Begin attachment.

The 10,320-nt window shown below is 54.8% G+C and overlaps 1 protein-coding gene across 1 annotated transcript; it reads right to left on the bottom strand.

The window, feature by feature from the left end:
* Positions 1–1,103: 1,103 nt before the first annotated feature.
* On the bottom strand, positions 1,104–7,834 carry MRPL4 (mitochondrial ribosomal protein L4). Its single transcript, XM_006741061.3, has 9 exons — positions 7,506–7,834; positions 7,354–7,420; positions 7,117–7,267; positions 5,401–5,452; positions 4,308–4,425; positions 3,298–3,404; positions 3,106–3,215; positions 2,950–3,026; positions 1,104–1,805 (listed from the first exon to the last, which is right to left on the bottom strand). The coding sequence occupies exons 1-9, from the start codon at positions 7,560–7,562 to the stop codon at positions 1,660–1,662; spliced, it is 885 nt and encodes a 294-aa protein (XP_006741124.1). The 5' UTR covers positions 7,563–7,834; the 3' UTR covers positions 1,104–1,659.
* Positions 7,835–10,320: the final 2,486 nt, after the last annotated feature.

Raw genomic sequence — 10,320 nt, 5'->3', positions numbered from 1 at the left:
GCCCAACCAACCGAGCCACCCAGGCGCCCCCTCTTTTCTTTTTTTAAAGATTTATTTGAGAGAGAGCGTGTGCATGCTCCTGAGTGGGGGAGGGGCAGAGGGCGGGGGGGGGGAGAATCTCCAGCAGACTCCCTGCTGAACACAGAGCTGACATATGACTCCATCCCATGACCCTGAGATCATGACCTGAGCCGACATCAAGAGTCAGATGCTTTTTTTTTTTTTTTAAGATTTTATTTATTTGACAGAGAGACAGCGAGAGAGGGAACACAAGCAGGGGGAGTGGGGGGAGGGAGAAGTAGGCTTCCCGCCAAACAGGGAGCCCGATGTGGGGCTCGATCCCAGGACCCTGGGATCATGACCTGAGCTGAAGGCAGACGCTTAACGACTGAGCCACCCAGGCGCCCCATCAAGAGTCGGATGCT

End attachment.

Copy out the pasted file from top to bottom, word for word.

The 10,320-nt window shown below is 54.8% G+C and overlaps 1 protein-coding gene across 1 annotated transcript; it reads right to left on the bottom strand.

The window, feature by feature from the left end:
* Positions 1–1,103: 1,103 nt before the first annotated feature.
* On the bottom strand, positions 1,104–7,834 carry MRPL4 (mitochondrial ribosomal protein L4). Its single transcript, XM_006741061.3, has 9 exons — positions 7,506–7,834; positions 7,354–7,420; positions 7,117–7,267; positions 5,401–5,452; positions 4,308–4,425; positions 3,298–3,404; positions 3,106–3,215; positions 2,950–3,026; positions 1,104–1,805 (listed from the first exon to the last, which is right to left on the bottom strand). The coding sequence occupies exons 1-9, from the start codon at positions 7,560–7,562 to the stop codon at positions 1,660–1,662; spliced, it is 885 nt and encodes a 294-aa protein (XP_006741124.1). The 5' UTR covers positions 7,563–7,834; the 3' UTR covers positions 1,104–1,659.
* Positions 7,835–10,320: the final 2,486 nt, after the last annotated feature.

Raw genomic sequence — 10,320 nt, 5'->3', positions numbered from 1 at the left:
GCCCAACCAACCGAGCCACCCAGGCGCCCCCTCTTTTCTTTTTTTAAAGATTTATTTGAGAGAGAGCGTGTGCATGCTCCTGAGTGGGGGAGGGGCAGAGGGCGGGGGGGGGGAGAATCTCCAGCAGACTCCCTGCTGAACACAGAGCTGACATATGACTCCATCCCATGACCCTGAGATCATGACCTGAGCCGACATCAAGAGTCAGATGCTTTTTTTTTTTTTTTAAGATTTTATTTATTTGACAGAGAGACAGCGAGAGAGGGAACACAAGCAGGGGGAGTGGGGGGAGGGAGAAGTAGGCTTCCCGCCAAACAGGGAGCCCGATGTGGGGCTCGATCCCAGGACCCTGGGATCATGACCTGAGCTGAAGGCAGACGCTTAACGACTGAGCCACCCAGGCGCCCCATCAAGAGTCGGATGCT